Recently, A five-judge Constitution Bench of the Supreme Court unanimously ruled that a high-power committee consisting of the Prime Minister, Leader of Opposition in Lok Sabha and the Chief Justice of India must pick the Chief Election Commissioner (CEC) and Election Commissioners (ECs).
GS II- Polity and Governance
Dimensions of the Article:
- How are the CEC and ECs currently appointed?
- About Election Commission of India
- Structure of the Election Commission
- Issues with ECI
- Some Powers
How are the CEC and ECs currently appointed?
- There are just five Articles (324-329) in Part XV (Elections) of the Constitution. Article 324 of the Constitution vests the “superintendence, direction and control of elections” in an Election Commission consisting “of the Chief Election Commissioner and such number of other Election Commissioners, if any, as the President may from time to time fix”.
- The Constitution does not lay down a specific legislative process for the appointment of the CEC and ECs. The President makes the appointment on the advice of the Union Council of Ministers headed by the Prime Minister.
About Election Commission of India
- The Election Commission of India is an autonomous constitutional authority responsible for administering Union and State election processes in India.
- The body administers elections to the Lok Sabha, Rajya Sabha, and State Legislative Assemblies in India, and the offices of the President and Vice President in the country.
- It is the Commission that decides the election schedules for the conduct of elections, whether general elections or by-elections.
- ECI decides on the location of polling stations, assignment of voters to the polling stations, location of counting centers, arrangements to be made in and around polling stations and counting centres and all allied matters.
- In the performance of its functions, the Election Commission is insulated from executive interference.
- Part XV of the Indian constitution deals with elections, and establishes a commission for these matters.
- The Election Commission was established in accordance with the Constitution on 25th January 1950, hence it is a constitutional body. Article 324 to 329 of the constitution deals with powers, function, tenure, eligibility, etc., of the commission and the member.
Litigations against EC
- The decisions of the Commission can be challenged in the High Court and the Supreme Court of India by appropriate petitions.
- By long-standing convention and several judicial pronouncements, once the actual process of elections has started, the judiciary does not intervene in the actual conduct of the polls.
Structure of the Election Commission
- Originally the commission had only one election commissioner but after the Election Commissioner Amendment Act 1989, it has been made a multi-member body.
- The commission consists of one Chief Election Commissioner and two Election Commissioners.
- The secretariat of the commission is located in New Delhi.
- At the state level election commission is helped by Chief Electoral Officer who is an IAS rank Officer.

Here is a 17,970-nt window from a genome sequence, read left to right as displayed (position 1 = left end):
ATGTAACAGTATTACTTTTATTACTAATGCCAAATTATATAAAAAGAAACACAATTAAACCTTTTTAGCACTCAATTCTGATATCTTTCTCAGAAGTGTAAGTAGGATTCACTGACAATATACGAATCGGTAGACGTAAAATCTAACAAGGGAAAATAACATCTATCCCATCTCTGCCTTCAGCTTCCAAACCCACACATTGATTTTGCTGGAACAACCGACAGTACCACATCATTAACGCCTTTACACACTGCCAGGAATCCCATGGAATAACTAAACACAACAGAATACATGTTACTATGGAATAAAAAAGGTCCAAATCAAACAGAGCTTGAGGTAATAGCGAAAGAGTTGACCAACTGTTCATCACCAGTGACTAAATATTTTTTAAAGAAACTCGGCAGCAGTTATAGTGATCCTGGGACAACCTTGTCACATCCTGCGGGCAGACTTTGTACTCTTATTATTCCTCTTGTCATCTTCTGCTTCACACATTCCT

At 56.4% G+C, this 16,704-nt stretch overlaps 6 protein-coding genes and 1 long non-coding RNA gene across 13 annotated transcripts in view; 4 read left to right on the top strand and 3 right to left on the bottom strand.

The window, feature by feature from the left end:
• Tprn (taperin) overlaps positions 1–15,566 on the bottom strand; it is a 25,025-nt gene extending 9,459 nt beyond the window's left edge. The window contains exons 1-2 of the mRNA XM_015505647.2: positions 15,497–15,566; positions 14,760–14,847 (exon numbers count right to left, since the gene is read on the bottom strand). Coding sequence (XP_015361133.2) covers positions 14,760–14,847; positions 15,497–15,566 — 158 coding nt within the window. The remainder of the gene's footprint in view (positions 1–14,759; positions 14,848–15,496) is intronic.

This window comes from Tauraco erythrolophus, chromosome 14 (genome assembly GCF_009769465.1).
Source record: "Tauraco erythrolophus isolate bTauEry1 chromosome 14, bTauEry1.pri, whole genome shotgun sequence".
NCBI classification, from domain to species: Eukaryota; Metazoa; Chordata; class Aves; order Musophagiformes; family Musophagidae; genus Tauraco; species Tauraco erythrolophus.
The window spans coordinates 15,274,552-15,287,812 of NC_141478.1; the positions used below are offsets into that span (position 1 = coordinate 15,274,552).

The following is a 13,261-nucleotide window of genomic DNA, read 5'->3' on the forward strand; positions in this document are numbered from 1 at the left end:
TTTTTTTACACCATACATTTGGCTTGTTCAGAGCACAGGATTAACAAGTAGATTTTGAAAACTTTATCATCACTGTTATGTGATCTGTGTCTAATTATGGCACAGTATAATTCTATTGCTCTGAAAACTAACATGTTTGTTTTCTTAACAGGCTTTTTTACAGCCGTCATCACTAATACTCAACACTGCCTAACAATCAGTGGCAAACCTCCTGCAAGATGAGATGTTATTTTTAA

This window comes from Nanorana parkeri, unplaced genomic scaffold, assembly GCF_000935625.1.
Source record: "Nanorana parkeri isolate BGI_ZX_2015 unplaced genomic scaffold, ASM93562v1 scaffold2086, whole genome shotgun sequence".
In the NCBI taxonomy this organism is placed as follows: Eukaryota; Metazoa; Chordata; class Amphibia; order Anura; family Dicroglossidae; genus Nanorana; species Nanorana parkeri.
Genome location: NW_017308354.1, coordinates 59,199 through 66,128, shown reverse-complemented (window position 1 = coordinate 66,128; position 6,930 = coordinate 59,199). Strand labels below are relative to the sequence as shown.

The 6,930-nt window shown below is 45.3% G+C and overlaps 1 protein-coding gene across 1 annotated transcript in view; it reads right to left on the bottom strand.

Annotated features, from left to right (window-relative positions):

- The President appoints Chief Election Commissioner and Election Commissioners.
- They have a fixed tenure of six years, or up to the age of 65 years, whichever is earlier.
- They enjoy the same status and receive salary and perks as available to Judges of the Supreme Court of India.
- The Chief Election Commissioner can be removed from office only through a process of removal similar to that of a Supreme Court judge for by Parliament.
Issues with ECI
- Flaws in the composition: The Constitution doesn’t prescribe qualifications for members of the EC. They are not debarred from future appointments after retiring or resigning.
- No security of tenure: Election commissioners aren’t constitutionally protected with security of tenure.
- Partisan role: The EC has come under the scanner like never before, with increasing incidents of breach of the Model Code of Conduct in the 2019 general elections.
- Political favor: The opposition alleged that the ECI was favoring the ruling party by giving clean chit to the model code of conduct violations made by the PM.
- Non-competence: Increased violence and electoral malpractices under influence of money have resulted in political criminalization, which ECI is unable to arrest.
- The Election Commission of India is considered the guardian of free and reasonable elections.
- It issues the Model Code of Conduct in every election for political parties and candidates so that the decorum of democracy is maintained.
- It regulates political parties and registers them for being eligible to contest elections.
- It publishes the allowed limits of campaign expenditure per candidate to all the political parties, and also monitors the same.
- The political parties must submit their annual reports to the ECI for getting tax benefit on contributions.
- It guarantees that all the political parties regularly submit their audited financial reports.
Other powers handled by the Election Commission of India are as follows:
- The Commission can repress the results of opinion polls if it deems such an action fit for the cause of democracy.
- The Commission can recommend for disqualification of members after the elections if it thinks they have violated certain guidelines.
- In case, a candidate is found guilty of dishonest practices during the elections, the Supreme Court and High Courts consult the Commission.
- The Commission can postpone candidates who fail to submit their election expense accounts timely.
-Source: The Hindu